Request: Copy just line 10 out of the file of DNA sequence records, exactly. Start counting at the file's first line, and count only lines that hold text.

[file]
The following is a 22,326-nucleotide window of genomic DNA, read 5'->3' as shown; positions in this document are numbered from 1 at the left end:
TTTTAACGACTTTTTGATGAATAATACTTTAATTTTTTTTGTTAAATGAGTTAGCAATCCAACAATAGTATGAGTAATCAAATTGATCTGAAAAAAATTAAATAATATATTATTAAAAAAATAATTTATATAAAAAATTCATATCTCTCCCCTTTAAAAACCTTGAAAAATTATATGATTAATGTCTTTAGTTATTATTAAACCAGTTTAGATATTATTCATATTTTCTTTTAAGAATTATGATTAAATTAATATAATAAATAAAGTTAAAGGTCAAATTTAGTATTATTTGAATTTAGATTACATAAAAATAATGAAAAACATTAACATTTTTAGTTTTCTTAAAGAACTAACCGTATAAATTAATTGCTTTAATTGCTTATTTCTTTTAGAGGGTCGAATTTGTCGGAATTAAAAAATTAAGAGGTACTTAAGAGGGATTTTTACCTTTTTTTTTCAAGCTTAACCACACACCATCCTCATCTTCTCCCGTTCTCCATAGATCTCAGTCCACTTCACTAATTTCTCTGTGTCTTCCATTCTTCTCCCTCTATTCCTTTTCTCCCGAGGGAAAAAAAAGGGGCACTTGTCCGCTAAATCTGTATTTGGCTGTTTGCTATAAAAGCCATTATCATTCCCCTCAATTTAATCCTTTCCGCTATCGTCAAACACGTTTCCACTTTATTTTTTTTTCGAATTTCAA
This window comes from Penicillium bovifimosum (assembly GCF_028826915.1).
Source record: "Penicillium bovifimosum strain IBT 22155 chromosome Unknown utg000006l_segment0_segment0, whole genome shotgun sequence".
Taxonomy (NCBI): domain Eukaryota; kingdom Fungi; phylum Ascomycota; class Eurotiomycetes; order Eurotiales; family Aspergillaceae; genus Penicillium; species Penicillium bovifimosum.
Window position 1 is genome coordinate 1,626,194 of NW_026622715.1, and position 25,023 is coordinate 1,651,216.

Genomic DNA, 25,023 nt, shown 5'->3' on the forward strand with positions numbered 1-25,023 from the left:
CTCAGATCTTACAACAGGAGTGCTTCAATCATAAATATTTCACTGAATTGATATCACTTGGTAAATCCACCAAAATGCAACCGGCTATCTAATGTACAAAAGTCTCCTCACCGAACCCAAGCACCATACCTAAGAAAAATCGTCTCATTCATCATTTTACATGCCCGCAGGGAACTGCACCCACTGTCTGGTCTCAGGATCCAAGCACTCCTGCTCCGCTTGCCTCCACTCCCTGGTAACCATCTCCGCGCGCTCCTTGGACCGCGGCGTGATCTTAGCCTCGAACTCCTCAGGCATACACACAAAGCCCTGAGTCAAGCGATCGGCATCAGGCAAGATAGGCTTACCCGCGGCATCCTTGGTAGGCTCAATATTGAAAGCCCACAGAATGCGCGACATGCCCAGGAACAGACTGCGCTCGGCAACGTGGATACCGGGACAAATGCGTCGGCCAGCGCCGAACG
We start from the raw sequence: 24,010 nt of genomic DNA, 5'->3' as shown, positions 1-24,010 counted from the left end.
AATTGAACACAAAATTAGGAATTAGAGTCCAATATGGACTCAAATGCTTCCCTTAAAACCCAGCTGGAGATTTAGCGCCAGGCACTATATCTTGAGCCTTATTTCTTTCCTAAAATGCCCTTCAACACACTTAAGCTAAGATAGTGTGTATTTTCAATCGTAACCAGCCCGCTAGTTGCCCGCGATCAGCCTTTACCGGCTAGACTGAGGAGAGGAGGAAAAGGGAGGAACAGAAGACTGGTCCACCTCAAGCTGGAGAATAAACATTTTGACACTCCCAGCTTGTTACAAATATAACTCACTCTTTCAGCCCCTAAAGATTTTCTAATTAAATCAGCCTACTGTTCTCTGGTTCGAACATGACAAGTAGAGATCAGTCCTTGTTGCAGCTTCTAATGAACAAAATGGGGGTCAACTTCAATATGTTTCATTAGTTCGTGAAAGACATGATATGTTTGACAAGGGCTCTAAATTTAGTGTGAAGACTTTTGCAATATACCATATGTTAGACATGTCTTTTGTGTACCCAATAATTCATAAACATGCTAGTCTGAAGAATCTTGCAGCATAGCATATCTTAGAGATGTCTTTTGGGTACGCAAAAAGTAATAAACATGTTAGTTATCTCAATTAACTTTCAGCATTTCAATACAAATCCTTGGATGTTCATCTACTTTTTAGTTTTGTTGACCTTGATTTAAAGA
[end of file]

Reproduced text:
AATTGAACACAAAATTAGGAATTAGAGTCCAATATGGACTCAAATGCTTCCCTTAAAACCCAGCTGGAGATTTAGCGCCAGGCACTATATCTTGAGCCTTATTTCTTTCCTAAAATGCCCTTCAACACACTTAAGCTAAGATAGTGTGTATTTTCAATCGTAACCAGCCCGCTAGTTGCCCGCGATCAGCCTTTACCGGCTAGACTGAGGAGAGGAGGAAAAGGGAGGAACAGAAGACTGGTCCACCTCAAGCTGGAGAATAAACATTTTGACACTCCCAGCTTGTTACAAATATAACTCACTCTTTCAGCCCCTAAAGATTTTCTAATTAAATCAGCCTACTGTTCTCTGGTTCGAACATGACAAGTAGAGATCAGTCCTTGTTGCAGCTTCTAATGAACAAAATGGGGGTCAACTTCAATATGTTTCATTAGTTCGTGAAAGACATGATATGTTTGACAAGGGCTCTAAATTTAGTGTGAAGACTTTTGCAATATACCATATGTTAGACATGTCTTTTGTGTACCCAATAATTCATAAACATGCTAGTCTGAAGAATCTTGCAGCATAGCATATCTTAGAGATGTCTTTTGGGTACGCAAAAAGTAATAAACATGTTAGTTATCTCAATTAACTTTCAGCATTTCAATACAAATCCTTGGATGTTCATCTACTTTTTAGTTTTGTTGACCTTGATTTAAAGA